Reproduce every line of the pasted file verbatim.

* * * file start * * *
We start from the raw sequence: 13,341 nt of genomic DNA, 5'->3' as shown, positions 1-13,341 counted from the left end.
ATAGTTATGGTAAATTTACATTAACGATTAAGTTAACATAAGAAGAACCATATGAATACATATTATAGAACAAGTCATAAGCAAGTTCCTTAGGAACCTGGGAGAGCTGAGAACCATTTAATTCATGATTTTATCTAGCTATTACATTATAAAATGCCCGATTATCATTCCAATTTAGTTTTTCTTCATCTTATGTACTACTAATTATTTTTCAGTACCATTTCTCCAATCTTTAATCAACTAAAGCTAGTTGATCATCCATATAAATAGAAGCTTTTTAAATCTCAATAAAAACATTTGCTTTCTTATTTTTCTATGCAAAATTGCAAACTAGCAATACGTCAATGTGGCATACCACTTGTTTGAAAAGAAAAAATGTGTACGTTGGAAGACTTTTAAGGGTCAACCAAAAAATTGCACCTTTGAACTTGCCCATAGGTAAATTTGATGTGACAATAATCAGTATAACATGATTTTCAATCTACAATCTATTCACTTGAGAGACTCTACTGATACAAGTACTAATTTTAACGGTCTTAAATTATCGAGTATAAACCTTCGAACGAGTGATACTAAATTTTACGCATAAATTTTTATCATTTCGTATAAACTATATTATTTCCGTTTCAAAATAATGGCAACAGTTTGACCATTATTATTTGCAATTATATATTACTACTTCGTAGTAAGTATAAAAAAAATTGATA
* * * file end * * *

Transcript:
We start from the raw sequence: 13,341 nt of genomic DNA, 5'->3' as shown, positions 1-13,341 counted from the left end.
ATAGTTATGGTAAATTTACATTAACGATTAAGTTAACATAAGAAGAACCATATGAATACATATTATAGAACAAGTCATAAGCAAGTTCCTTAGGAACCTGGGAGAGCTGAGAACCATTTAATTCATGATTTTATCTAGCTATTACATTATAAAATGCCCGATTATCATTCCAATTTAGTTTTTCTTCATCTTATGTACTACTAATTATTTTTCAGTACCATTTCTCCAATCTTTAATCAACTAAAGCTAGTTGATCATCCATATAAATAGAAGCTTTTTAAATCTCAATAAAAACATTTGCTTTCTTATTTTTCTATGCAAAATTGCAAACTAGCAATACGTCAATGTGGCATACCACTTGTTTGAAAAGAAAAAATGTGTACGTTGGAAGACTTTTAAGGGTCAACCAAAAAATTGCACCTTTGAACTTGCCCATAGGTAAATTTGATGTGACAATAATCAGTATAACATGATTTTCAATCTACAATCTATTCACTTGAGAGACTCTACTGATACAAGTACTAATTTTAACGGTCTTAAATTATCGAGTATAAACCTTCGAACGAGTGATACTAAATTTTACGCATAAATTTTTATCATTTCGTATAAACTATATTATTTCCGTTTCAAAATAATGGCAACAGTTTGACCATTATTATTTGCAATTATATATTACTACTTCGTAGTAAGTATAAAAAAAATTGATA